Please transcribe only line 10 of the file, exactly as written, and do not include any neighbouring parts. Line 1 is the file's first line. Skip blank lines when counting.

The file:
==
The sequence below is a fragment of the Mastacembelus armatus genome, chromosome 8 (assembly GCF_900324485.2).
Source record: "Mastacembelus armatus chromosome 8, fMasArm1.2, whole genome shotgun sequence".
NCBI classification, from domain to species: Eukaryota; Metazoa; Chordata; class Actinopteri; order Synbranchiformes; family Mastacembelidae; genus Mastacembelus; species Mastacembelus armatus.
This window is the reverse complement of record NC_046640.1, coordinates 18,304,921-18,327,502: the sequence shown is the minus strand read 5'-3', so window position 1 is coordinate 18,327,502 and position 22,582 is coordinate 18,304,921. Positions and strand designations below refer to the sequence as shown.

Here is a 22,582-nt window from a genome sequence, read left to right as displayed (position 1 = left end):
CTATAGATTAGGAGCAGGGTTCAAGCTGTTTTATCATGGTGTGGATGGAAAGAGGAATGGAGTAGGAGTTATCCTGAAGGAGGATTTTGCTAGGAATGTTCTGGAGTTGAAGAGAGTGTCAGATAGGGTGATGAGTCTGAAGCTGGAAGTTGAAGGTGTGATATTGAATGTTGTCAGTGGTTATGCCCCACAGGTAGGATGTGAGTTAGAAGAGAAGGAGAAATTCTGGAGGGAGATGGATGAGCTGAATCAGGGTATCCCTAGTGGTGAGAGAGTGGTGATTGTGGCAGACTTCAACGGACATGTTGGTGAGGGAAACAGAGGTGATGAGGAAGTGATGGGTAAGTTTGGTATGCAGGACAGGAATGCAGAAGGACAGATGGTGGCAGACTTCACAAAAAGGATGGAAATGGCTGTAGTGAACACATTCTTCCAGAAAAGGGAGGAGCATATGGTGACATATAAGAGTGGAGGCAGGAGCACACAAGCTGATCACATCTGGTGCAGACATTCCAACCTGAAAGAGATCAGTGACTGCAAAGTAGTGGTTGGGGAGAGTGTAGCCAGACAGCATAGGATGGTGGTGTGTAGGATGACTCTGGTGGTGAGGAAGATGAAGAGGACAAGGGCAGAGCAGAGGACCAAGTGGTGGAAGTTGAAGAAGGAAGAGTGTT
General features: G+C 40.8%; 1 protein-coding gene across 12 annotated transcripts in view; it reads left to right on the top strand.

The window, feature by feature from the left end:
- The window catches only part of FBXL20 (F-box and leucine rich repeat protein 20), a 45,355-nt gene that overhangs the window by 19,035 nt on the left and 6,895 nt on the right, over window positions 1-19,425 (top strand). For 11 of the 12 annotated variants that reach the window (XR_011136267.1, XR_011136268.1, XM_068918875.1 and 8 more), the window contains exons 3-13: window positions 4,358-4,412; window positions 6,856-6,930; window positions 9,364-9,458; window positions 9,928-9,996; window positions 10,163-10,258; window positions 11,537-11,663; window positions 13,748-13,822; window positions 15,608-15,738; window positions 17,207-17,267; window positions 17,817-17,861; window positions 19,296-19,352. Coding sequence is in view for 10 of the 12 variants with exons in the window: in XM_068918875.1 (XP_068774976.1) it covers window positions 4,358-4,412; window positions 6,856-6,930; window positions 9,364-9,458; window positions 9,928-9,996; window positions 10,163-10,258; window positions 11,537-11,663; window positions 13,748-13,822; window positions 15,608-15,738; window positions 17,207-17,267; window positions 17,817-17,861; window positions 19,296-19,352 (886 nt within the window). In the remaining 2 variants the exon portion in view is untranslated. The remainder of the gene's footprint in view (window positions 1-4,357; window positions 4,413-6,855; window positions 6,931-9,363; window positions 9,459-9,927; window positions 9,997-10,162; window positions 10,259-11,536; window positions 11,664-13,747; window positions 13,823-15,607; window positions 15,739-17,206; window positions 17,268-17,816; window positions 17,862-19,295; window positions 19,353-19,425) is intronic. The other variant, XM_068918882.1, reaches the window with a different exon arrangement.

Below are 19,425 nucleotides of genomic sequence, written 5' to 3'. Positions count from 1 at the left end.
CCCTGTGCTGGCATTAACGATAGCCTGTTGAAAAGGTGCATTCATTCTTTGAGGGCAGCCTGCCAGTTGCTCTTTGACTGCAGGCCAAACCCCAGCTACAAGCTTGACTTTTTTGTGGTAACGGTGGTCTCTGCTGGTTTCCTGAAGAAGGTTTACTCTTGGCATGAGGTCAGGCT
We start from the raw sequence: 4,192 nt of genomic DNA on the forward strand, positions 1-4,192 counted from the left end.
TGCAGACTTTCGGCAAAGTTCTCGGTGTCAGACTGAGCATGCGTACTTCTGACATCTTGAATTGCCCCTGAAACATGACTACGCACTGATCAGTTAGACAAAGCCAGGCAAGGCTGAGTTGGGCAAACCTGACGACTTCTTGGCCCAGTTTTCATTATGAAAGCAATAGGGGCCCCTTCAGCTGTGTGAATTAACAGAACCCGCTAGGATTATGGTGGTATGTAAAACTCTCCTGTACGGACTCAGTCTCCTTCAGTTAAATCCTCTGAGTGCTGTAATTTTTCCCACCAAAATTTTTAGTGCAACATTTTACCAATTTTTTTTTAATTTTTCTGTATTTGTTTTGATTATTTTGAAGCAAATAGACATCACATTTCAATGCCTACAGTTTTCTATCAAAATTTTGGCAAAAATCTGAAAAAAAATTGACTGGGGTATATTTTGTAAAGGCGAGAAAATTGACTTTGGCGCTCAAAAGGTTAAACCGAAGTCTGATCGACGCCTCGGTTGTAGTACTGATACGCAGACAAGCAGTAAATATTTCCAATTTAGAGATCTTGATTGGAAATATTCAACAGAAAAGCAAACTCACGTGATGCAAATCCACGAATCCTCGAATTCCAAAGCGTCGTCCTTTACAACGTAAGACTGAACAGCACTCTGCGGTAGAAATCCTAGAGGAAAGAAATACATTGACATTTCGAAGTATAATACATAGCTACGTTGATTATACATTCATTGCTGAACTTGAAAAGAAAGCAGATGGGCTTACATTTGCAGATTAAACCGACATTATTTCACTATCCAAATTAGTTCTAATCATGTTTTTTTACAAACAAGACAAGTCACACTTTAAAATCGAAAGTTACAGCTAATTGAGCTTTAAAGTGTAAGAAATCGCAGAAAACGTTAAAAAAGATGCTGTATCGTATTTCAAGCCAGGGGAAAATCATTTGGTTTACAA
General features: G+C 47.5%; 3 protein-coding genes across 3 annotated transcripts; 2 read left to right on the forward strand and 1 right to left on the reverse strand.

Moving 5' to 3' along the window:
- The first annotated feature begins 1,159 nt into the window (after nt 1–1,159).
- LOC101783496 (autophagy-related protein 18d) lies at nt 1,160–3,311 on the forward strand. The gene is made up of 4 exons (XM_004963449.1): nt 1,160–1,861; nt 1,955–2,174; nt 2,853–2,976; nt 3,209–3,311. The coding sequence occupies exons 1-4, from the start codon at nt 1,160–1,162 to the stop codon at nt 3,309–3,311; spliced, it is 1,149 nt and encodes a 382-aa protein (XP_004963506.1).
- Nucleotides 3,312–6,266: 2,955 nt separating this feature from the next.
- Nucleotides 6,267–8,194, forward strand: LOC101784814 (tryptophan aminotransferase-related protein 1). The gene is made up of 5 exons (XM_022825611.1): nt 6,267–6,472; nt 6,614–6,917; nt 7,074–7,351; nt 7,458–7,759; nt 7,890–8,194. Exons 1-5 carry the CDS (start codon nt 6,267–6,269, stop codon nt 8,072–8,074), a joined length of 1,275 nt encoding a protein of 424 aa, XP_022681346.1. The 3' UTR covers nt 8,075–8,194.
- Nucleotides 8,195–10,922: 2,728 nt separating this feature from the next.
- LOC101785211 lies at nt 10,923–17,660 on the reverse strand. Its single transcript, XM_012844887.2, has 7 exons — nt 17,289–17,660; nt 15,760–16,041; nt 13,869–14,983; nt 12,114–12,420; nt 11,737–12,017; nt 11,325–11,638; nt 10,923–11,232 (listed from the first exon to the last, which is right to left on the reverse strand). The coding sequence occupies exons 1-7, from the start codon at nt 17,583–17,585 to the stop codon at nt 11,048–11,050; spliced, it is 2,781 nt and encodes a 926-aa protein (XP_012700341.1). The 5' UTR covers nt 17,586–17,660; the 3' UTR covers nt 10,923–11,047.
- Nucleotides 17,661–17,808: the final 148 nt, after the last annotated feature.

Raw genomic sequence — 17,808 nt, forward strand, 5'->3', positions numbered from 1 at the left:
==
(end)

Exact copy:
Below are 19,425 nucleotides of genomic sequence, written 5' to 3'. Positions count from 1 at the left end.